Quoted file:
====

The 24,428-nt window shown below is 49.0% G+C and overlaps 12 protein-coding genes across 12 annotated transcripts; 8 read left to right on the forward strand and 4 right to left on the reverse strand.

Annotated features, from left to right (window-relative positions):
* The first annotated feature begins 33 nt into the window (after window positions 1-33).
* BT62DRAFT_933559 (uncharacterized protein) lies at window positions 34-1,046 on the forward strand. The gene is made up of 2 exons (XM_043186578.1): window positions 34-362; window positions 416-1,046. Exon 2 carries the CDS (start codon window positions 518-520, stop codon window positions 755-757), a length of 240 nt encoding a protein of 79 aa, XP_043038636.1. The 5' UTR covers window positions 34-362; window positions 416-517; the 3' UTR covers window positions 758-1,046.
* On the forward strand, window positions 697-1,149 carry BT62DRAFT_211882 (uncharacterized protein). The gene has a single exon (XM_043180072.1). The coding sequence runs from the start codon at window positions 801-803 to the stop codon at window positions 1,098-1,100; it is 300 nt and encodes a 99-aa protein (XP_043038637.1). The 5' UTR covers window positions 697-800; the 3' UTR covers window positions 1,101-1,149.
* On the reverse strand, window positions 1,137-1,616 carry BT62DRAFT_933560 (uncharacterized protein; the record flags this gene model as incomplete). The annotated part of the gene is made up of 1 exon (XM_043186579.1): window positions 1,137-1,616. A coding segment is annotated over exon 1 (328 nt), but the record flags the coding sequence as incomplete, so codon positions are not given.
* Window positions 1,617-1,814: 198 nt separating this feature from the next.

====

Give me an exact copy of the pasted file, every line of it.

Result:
The 24,428-nt window shown below is 49.0% G+C and overlaps 12 protein-coding genes across 12 annotated transcripts; 8 read left to right on the forward strand and 4 right to left on the reverse strand.

Annotated features, from left to right (window-relative positions):
* The first annotated feature begins 33 nt into the window (after window positions 1-33).
* BT62DRAFT_933559 (uncharacterized protein) lies at window positions 34-1,046 on the forward strand. The gene is made up of 2 exons (XM_043186578.1): window positions 34-362; window positions 416-1,046. Exon 2 carries the CDS (start codon window positions 518-520, stop codon window positions 755-757), a length of 240 nt encoding a protein of 79 aa, XP_043038636.1. The 5' UTR covers window positions 34-362; window positions 416-517; the 3' UTR covers window positions 758-1,046.
* On the forward strand, window positions 697-1,149 carry BT62DRAFT_211882 (uncharacterized protein). The gene has a single exon (XM_043180072.1). The coding sequence runs from the start codon at window positions 801-803 to the stop codon at window positions 1,098-1,100; it is 300 nt and encodes a 99-aa protein (XP_043038637.1). The 5' UTR covers window positions 697-800; the 3' UTR covers window positions 1,101-1,149.
* On the reverse strand, window positions 1,137-1,616 carry BT62DRAFT_933560 (uncharacterized protein; the record flags this gene model as incomplete). The annotated part of the gene is made up of 1 exon (XM_043186579.1): window positions 1,137-1,616. A coding segment is annotated over exon 1 (328 nt), but the record flags the coding sequence as incomplete, so codon positions are not given.
* Window positions 1,617-1,814: 198 nt separating this feature from the next.